A day after Austin City Council Member Don Zimmerman was found guilty of violating the city’s campaign finance requirements, he criticized the ethics complaint as “bogus” and “politically motivated.”
Zimmerman failed to file two required end-of-year campaign finance documents. On Tuesday night, the city’s Ethics Review Commission voted unanimously to send a formal letter of reprimand because Zimmerman showed “disregard” for the city’s regulations.
But Zimmerman, the council’s most conservative member, pointed out that three other council members also hadn’t submitted some of these required reports. “What about the other council members who did not file?” he said.
This time next year, Zimmerman said, he expects the ethics dust-up to become fodder for direct mail pieces against him. “The reason people do these things is for political ammunition for the next campaign,” he said.
It’s rare for a council member to become the target of an ethics complaint outside the campaign season. And a council member hasn’t been issued a letter of reprimand from the city’s ethics commission in at least a decade.
The reprimand is largely symbolic. The city’s ethics commission has limited enforcement powers and cannot issue fines. It can recommend an ethics violation for criminal prosecution, but the commission declined to do so in Zimmerman’s case.
Ethics Review Commission Chairman Austin Kaplan said the panel hopes the letter of reprimand will send a message to other council members who didn’t file the reports to comply with the city’s campaign finance laws.
The missing campaign finance documents are called “bank reconciliation” and “campaign debt reconciliation” reports, and they are supposed to be filed along with a more comprehensive Jan. 15 report, which Zimmerman did file, disclosing final expenditures, donations and remaining funds.
Most galling to the Ethics Review Commission was that Zimmerman failed to add those reconciliation reports after being told they were missing. Austin resident Mark Walters, who filed the ethics complaint against Zimmerman in July, said he notified Zimmerman as far back as February that he hadn’t filed the correct reports.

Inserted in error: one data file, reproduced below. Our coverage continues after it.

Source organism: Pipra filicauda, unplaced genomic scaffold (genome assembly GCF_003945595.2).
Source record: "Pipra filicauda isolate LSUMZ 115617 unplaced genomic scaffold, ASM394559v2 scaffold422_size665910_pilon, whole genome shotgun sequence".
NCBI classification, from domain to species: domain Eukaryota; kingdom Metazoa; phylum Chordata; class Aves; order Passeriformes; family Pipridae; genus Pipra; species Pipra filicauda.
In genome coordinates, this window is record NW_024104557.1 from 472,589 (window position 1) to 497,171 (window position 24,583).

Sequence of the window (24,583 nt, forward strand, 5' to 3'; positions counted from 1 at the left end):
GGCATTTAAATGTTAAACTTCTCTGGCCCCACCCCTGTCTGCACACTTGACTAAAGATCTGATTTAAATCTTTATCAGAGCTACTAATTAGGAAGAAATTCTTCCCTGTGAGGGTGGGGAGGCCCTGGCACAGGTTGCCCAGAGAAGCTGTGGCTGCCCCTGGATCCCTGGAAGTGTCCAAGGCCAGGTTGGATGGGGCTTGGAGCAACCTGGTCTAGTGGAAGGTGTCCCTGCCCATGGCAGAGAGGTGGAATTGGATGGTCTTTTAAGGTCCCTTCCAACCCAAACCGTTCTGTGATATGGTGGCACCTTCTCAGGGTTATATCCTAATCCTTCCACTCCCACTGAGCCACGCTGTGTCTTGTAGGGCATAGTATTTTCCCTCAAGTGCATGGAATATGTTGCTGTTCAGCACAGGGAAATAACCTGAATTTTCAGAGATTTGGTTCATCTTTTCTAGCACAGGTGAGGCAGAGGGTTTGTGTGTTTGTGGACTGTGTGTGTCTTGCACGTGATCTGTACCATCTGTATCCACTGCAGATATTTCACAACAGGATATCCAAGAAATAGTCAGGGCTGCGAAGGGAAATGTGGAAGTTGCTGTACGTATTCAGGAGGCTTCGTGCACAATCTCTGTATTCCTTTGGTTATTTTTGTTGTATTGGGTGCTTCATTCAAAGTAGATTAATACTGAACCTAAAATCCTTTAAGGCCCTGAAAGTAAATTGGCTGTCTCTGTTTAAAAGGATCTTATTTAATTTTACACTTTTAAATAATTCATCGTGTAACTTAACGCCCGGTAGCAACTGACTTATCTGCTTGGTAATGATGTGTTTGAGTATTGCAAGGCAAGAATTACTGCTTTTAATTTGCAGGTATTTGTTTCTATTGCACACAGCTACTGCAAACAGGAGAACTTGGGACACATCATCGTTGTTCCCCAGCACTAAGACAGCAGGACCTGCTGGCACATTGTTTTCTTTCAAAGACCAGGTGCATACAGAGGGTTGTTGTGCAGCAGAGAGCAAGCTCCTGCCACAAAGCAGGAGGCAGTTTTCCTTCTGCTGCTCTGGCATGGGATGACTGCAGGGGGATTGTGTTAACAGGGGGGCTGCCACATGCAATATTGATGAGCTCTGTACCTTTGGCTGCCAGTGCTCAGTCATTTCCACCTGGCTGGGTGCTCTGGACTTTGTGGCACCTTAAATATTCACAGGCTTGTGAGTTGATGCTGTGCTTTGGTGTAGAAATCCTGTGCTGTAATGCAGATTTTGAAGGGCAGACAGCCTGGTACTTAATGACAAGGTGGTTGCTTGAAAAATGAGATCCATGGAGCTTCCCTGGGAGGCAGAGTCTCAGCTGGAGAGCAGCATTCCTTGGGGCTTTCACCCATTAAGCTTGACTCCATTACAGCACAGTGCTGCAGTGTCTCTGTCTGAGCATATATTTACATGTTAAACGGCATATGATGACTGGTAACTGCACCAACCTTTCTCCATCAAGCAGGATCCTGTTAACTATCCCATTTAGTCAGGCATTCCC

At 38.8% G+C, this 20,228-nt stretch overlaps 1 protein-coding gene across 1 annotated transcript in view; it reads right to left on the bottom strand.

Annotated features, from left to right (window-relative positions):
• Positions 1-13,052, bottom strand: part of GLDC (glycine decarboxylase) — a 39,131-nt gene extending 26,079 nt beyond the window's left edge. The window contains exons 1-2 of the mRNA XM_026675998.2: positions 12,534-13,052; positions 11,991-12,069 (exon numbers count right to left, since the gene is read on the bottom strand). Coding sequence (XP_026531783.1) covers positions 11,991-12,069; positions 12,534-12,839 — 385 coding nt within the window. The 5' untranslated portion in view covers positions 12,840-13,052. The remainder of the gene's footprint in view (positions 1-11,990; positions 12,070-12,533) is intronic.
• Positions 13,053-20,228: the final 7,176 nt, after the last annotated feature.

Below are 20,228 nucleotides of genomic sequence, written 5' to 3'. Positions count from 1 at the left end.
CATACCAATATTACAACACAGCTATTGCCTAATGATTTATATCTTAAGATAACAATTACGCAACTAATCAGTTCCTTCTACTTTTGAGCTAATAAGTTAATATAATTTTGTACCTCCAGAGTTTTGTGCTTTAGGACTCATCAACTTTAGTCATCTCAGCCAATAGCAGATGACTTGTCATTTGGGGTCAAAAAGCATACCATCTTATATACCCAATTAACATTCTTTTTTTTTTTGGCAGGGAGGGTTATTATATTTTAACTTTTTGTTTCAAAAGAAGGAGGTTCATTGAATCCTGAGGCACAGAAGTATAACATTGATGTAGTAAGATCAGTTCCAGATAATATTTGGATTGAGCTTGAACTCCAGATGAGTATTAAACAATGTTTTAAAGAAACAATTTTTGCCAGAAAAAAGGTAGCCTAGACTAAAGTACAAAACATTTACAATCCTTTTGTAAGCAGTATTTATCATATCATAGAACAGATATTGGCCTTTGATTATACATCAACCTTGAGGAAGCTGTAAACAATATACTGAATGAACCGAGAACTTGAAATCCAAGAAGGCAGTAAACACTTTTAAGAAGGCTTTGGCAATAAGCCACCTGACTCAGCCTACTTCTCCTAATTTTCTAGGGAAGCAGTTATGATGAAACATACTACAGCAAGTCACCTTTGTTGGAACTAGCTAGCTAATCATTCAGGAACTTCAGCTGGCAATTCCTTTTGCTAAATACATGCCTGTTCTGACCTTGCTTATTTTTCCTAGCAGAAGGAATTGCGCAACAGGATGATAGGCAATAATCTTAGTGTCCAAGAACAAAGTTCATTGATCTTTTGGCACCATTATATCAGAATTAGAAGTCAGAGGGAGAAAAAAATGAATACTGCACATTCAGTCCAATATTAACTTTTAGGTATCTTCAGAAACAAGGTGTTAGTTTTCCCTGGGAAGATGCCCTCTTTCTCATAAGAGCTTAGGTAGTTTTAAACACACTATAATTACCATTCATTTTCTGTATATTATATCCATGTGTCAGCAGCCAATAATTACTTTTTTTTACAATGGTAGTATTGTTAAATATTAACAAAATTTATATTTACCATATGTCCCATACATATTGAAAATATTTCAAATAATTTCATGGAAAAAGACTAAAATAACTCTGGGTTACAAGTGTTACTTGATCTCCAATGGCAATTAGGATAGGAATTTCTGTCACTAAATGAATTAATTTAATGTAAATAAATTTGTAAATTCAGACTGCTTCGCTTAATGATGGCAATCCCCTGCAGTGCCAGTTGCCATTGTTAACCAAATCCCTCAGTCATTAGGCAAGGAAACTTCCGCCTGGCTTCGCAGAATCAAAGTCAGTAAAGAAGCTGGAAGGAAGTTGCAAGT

After the ethics panel’s decision, Zimmerman conceded on Wednesday he would file the reports. According to his attorney and online records, Council Members Greg Casar, Ann Kitchen and Sabino “Pio” Renteria were also missing one or both of the reconciliation reports. Kaplan said after Tuesday’s meeting that there were no plans to launch ethics investigations of the other council members.
Zimmerman didn’t come to the hearing, to the disappointment of several Ethics Review Commission members who had requested he attend. Kaplan noted that a police chief and a mayor have previously come before the panel upon its request.
Kaplan said Zimmerman’s absence was demeaning to the commission and hamstrung its ability to get to the bottom of the ethics allegations.
Zimmerman said he had a “prior engagement” related to constituent issues and was in Seguin. “I didn’t get back in to Austin until later that evening,” he said. Zimmerman attorney Jerad Najvar said he also advised Zimmerman he didn’t need to attend because it was a “technical” issue and there wasn’t a factual dispute.
Najvar’s defense of Zimmerman focused on the “ambiguous” and “confusing” reporting requirements. He has also noted that the information on the end-of-year reports Zimmerman failed to file is available on the quarterly campaign finance report that Zimmerman did file.
Tuesday’s decision was a victory for Walters, a freelance law clerk who has filed several complaints and lawsuits against various entities since being released from state prison. The Ethics Review Commission declined last month to pursue Walters’ first complaint against Zimmerman, in which he accused the council member of violating city rules with a Facebook post criticizing the U.S Supreme Court’s ruling in June legalizing same-sex marriage.